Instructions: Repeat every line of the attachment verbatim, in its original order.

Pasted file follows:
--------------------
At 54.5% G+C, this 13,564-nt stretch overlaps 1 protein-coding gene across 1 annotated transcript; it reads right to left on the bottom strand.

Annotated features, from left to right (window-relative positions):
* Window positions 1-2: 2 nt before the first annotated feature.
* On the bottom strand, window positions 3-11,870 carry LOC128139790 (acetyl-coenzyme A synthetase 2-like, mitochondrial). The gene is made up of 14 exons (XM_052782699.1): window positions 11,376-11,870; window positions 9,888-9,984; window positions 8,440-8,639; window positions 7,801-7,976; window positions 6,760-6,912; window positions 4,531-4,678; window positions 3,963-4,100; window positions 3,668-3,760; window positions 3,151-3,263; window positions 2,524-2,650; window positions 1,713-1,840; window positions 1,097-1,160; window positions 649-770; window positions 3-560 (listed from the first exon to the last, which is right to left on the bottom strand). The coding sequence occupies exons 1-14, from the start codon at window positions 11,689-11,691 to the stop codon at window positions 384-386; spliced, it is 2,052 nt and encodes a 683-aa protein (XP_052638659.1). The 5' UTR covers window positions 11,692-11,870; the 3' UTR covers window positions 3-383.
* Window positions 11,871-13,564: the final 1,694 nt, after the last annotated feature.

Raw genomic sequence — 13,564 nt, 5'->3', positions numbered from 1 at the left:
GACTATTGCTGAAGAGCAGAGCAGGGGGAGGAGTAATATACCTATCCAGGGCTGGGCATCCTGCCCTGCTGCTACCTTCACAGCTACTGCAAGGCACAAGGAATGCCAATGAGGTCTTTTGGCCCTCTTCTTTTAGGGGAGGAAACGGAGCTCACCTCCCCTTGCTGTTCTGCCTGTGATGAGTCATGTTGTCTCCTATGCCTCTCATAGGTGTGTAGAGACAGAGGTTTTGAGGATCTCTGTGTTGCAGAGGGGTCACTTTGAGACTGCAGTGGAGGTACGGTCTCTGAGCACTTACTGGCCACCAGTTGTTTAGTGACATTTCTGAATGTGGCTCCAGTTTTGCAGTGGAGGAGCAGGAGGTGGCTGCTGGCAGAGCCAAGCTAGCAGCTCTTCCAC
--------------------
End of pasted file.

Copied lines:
At 54.5% G+C, this 13,564-nt stretch overlaps 1 protein-coding gene across 1 annotated transcript; it reads right to left on the bottom strand.

Annotated features, from left to right (window-relative positions):
* Window positions 1-2: 2 nt before the first annotated feature.
* On the bottom strand, window positions 3-11,870 carry LOC128139790 (acetyl-coenzyme A synthetase 2-like, mitochondrial). The gene is made up of 14 exons (XM_052782699.1): window positions 11,376-11,870; window positions 9,888-9,984; window positions 8,440-8,639; window positions 7,801-7,976; window positions 6,760-6,912; window positions 4,531-4,678; window positions 3,963-4,100; window positions 3,668-3,760; window positions 3,151-3,263; window positions 2,524-2,650; window positions 1,713-1,840; window positions 1,097-1,160; window positions 649-770; window positions 3-560 (listed from the first exon to the last, which is right to left on the bottom strand). The coding sequence occupies exons 1-14, from the start codon at window positions 11,689-11,691 to the stop codon at window positions 384-386; spliced, it is 2,052 nt and encodes a 683-aa protein (XP_052638659.1). The 5' UTR covers window positions 11,692-11,870; the 3' UTR covers window positions 3-383.
* Window positions 11,871-13,564: the final 1,694 nt, after the last annotated feature.

Raw genomic sequence — 13,564 nt, 5'->3', positions numbered from 1 at the left:
GACTATTGCTGAAGAGCAGAGCAGGGGGAGGAGTAATATACCTATCCAGGGCTGGGCATCCTGCCCTGCTGCTACCTTCACAGCTACTGCAAGGCACAAGGAATGCCAATGAGGTCTTTTGGCCCTCTTCTTTTAGGGGAGGAAACGGAGCTCACCTCCCCTTGCTGTTCTGCCTGTGATGAGTCATGTTGTCTCCTATGCCTCTCATAGGTGTGTAGAGACAGAGGTTTTGAGGATCTCTGTGTTGCAGAGGGGTCACTTTGAGACTGCAGTGGAGGTACGGTCTCTGAGCACTTACTGGCCACCAGTTGTTTAGTGACATTTCTGAATGTGGCTCCAGTTTTGCAGTGGAGGAGCAGGAGGTGGCTGCTGGCAGAGCCAAGCTAGCAGCTCTTCCAC